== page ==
Part of what makes Christian Nationalism so hard to nail down is that it overlaps & mirrors other ideological approaches.
It is not simply "nationalism" (a focus on one's own nation) so much as how you define the shape & contours of that nation. Christian nationalism defines the Nation & Church in relationship to each other.
In Christian Nationalism, part of being a good Christian is being loyal to the Nation & part of being a good citizen is being Christian.
Read 16 tweets
14 Dec
Per previous threads, please note that I'm using simplified categories for Twitter. Plenty of folks are developing robust definitions of Christian nationalism rooted in data & history.
We has a good convo with @socofthesacred on @PersuasionCAPC earlier this fall:…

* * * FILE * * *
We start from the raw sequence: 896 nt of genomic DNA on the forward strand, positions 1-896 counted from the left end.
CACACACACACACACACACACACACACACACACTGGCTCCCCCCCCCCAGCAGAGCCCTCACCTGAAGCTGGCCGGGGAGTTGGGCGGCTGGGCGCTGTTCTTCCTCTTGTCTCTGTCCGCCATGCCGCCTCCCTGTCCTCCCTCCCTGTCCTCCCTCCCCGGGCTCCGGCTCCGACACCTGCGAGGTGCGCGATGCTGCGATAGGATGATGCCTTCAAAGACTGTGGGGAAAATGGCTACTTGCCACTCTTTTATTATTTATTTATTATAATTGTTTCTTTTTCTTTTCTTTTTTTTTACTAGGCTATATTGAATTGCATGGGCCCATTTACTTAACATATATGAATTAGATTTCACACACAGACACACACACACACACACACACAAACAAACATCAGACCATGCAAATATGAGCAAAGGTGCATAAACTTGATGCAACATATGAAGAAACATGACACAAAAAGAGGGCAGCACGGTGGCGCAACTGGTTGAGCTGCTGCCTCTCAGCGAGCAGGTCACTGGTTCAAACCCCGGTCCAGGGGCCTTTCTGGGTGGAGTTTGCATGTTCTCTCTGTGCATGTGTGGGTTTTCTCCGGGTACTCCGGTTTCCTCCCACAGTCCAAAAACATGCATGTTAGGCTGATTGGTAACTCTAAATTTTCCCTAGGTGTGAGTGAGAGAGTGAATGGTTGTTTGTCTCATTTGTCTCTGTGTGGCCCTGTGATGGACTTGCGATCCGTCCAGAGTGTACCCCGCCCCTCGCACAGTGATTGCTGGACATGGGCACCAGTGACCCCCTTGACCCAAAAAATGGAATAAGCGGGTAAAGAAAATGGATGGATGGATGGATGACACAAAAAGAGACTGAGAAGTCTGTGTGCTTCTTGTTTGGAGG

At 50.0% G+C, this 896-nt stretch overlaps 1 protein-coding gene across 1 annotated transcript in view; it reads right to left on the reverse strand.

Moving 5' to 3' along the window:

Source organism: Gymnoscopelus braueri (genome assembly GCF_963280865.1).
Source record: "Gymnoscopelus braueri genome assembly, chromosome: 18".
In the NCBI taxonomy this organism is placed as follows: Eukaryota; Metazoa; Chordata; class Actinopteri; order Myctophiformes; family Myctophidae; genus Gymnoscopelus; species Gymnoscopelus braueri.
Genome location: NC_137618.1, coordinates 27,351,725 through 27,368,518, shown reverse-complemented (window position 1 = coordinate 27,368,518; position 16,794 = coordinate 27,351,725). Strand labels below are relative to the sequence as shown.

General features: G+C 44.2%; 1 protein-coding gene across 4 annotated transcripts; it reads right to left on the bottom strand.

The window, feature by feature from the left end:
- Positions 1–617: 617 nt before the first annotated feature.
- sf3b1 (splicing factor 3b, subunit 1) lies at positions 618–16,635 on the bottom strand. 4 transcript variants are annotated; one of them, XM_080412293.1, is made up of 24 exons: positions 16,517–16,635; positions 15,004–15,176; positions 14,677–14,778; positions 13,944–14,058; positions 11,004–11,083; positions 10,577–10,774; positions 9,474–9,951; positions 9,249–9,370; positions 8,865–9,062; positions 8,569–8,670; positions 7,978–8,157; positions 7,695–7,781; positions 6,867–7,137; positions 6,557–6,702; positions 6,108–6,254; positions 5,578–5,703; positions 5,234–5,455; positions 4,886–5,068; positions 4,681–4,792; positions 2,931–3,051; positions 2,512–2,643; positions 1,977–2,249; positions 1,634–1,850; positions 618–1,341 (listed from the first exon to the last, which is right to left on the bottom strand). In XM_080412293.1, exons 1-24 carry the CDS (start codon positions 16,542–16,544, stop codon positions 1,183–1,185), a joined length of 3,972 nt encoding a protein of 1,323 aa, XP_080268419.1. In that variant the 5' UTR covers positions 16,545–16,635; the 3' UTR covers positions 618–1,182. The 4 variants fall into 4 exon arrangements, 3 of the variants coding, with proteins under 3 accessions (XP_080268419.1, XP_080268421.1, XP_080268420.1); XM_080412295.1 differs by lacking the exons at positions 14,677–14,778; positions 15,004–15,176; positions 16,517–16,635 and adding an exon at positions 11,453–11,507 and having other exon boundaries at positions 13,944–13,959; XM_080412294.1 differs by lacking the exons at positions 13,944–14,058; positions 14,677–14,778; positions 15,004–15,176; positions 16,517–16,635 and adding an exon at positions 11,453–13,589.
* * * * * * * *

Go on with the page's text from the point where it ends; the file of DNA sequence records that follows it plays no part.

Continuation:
Read 7 tweets
14 Dec
One more thought about Q of nationalism, globalism, & Christian's relationship to country:

For folks interrogating their own practices & paradigms, please entertain the possibility that you might not yet have all the necessary pieces to construct a healthy dynamic.
For example, as you become aware of threat of Xian nationalism, you might be tempted to rebound to a kind of globalism that doesn't necessarily move you forward.
What you'll need to add to your toolkit is understanding of place, Providence, & neighbor-ness. What you need is a more robustly developed ethic that teaches you how to love & serve God above all other loyalties w/in the specific boundaries he has placed on you.
Read 7 tweets
13 Dec
The idol in your backyard will destroy you sooner than the idol in your neighbor's yard.